Tuesday, May 15, 2012

Australian Suicide Prevention hero passes away

Don Ritchie, a navy veteran, spent decades scanning the cliffs and ocean from his home on Watsons Bay. But it wasn't just reminiscing. He lived by a suicide hotspot and over the decades kept watch for people who looked troubled. He talked many of them back from the edge.

An article written by Oliver Moore and published in the Globe and Mail under the title: Australia's suicide 'guardian angel' dies. The article was about the life and the recent death of Richie, the article stated:
"You couldn't just sit here and watch them," Mr. Ritchie said in 2011, when he received a 'local hero' award from the National Australia Day Council. "I mean, I couldn't. So I would go out and try and help them."
The craggy spot where he kept watch - known as the Gap and described in local media as "notorious" - attracts numerous desperate people. There is a fence and posters publicizing help lines, but unconfirmed reports have as many as 50 people committing suicide there annually.
Many who went to the spot in despair, though, walked away after meeting Mr. Ritchie.
"He would often notice people in the landscape, he just had a sensitivity, he could read some people needed help," his daughter, Sue Ritchie Bereny, told Australia's Daily Telegraph.
"He would take the dog for a walk and just quietly check things out. It was often a matter of a kind word and he would bring people back to our place for a cup of tea and breakfast."
Mr. Ritchie, who had no training in suicide prevention or mental illness, was dubbed the Angel of the Gap. He was honoured in 2006 with the Medal of the Order of Australia, the award citing his "service to the community through programs to prevent suicide." Last year he was named Local Hero in the Australian of the year awards.
"Don's story touched the hearts of all Australians and challenged each of us to rethink what it means to be a good neighbour," Tam Johnston, acting CEO of the National Australia Day Council, said on his death.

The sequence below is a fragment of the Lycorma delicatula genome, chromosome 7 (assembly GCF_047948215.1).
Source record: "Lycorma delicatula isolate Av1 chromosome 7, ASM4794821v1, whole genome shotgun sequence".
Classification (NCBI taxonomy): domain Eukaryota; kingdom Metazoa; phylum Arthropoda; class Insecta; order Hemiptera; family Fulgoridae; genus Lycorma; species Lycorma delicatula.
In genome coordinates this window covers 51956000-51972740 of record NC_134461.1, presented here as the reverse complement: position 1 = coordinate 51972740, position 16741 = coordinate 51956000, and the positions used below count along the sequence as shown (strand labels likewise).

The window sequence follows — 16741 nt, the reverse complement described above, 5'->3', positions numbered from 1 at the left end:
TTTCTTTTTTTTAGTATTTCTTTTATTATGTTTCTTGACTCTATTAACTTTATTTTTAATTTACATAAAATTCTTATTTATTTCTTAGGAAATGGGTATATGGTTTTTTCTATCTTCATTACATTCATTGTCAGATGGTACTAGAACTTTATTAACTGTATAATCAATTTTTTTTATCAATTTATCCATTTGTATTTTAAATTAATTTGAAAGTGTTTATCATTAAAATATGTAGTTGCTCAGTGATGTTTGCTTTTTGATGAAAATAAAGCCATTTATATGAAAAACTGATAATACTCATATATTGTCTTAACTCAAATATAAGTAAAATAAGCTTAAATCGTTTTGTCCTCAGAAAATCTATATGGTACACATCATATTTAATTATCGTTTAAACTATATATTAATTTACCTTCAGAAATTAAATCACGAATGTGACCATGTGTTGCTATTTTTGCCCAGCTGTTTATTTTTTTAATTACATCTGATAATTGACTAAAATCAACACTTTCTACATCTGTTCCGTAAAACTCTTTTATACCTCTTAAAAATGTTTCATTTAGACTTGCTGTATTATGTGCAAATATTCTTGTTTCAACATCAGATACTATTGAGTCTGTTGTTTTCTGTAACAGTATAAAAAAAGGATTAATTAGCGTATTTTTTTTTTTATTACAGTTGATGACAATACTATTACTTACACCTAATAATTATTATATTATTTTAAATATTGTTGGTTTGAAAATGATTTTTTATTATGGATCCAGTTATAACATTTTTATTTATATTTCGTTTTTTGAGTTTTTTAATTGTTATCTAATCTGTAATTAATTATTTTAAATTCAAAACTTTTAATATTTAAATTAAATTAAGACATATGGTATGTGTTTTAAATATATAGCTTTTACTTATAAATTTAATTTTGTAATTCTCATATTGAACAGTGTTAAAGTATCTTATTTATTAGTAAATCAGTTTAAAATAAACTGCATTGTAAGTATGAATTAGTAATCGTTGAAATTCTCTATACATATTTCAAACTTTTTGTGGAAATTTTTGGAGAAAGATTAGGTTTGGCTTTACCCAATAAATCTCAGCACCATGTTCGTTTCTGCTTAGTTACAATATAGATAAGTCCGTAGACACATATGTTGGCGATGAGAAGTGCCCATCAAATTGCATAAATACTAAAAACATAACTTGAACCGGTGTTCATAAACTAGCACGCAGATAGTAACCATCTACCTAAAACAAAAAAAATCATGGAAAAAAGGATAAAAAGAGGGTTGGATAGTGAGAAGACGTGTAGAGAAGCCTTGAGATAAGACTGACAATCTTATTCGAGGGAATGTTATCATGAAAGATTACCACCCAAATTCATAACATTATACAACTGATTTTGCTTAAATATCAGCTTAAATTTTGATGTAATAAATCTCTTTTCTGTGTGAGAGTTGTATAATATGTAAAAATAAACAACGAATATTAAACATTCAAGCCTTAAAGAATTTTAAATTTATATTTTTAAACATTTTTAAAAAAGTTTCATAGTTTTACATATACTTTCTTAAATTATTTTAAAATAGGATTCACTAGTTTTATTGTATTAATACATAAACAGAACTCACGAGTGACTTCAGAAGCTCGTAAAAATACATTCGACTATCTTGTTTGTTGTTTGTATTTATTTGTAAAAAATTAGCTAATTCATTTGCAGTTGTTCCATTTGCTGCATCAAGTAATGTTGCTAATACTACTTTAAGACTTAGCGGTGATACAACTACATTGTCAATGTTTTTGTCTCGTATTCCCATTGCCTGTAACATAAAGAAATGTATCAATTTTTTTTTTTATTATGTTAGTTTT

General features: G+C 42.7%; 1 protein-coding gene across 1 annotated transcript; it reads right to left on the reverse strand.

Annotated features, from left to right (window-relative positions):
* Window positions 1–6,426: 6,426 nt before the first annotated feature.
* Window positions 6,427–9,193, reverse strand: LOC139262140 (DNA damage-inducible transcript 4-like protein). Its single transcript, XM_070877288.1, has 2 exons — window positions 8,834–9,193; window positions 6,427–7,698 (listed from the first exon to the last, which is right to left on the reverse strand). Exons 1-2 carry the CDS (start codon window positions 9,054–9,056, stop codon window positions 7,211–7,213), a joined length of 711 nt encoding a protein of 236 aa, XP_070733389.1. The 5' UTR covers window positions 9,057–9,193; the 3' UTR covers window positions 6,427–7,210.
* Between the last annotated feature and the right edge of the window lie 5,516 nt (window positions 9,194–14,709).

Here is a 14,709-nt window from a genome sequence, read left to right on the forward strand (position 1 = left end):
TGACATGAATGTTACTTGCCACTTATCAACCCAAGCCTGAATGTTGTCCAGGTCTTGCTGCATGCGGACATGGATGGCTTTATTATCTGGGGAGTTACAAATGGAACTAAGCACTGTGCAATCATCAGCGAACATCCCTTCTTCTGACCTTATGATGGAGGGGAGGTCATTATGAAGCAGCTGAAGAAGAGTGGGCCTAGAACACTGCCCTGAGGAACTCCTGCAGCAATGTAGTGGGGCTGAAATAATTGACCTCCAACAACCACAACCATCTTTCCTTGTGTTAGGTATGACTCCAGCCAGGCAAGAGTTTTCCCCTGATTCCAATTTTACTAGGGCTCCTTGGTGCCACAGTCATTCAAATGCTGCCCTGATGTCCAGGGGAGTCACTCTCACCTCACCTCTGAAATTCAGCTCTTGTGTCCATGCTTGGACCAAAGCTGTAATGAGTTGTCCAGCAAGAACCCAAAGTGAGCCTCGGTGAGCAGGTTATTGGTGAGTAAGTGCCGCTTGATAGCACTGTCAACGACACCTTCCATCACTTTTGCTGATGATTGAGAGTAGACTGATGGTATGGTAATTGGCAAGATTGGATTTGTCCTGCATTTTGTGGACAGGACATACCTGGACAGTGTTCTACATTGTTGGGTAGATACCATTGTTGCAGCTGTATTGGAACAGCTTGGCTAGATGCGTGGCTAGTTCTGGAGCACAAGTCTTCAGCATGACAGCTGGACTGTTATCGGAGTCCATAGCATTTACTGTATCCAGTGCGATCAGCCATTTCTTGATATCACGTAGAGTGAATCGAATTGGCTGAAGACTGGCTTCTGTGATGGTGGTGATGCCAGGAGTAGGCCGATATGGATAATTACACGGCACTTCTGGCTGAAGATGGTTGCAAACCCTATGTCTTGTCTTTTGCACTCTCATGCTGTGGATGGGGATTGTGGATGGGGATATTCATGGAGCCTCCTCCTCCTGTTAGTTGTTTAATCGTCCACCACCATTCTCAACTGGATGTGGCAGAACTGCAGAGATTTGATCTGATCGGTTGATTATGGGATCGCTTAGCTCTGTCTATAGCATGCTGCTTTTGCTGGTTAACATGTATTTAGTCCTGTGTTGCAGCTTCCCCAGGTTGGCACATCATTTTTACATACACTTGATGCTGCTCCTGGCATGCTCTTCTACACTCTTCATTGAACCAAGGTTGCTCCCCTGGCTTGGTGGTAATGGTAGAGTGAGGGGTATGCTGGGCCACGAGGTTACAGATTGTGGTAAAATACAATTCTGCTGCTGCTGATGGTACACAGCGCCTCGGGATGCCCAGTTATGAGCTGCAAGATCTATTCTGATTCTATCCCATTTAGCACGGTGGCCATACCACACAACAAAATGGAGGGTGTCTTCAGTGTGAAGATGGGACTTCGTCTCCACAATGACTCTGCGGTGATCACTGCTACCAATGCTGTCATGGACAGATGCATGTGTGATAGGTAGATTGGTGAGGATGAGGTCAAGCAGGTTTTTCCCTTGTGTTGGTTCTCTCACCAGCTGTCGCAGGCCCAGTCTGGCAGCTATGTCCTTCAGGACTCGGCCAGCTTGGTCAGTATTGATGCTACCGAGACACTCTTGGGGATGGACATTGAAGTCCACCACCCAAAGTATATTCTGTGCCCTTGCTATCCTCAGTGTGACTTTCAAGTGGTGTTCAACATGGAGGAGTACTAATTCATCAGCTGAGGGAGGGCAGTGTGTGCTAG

He is credited officially with 160 interventions over a half-century, but his family believes the number is closer to 500. Others were not receptive to his assistance and some went over the edge with him grabbing futilely at their clothing.
One who died remained graven on his memory. In an article several years ago, he described seeing a man perched on the edge, beyond the fence. He remembered trying to talk with the man, thinking he was making headway, and inviting him back for a cup of tea, or a beer.
"He said 'no' and stepped straight off the side," he told the Sydney Morning Herald. "His hat blew up and I caught it in my hand."
Mr. Ritchie discovered later that the man, 19, was a neighbour who grew up playing with his grandchildren.
"I don't believe people want to die, but living is just too hard," anti-suicide campaigner, Dianne Gaddin, whose daughter Tracy jumped from the Gap, said then. "To me, Don is a guardian angel.''
Mr. Ritchie is reported to have died in hospital on Sunday. His family asked for donations to be made to the Black Dog Institute or to Lifeline.
We live in a society that hails suicide lobby campaigner, Philip Nitschke as a hero, and in the next breath lauds Ritchie as a hero for saving people from suicide. We know that the issue of suicide is rarely about "choice" but rather about helping people at the most difficult time of their lives.

Society needs more people like Don Ritchie.

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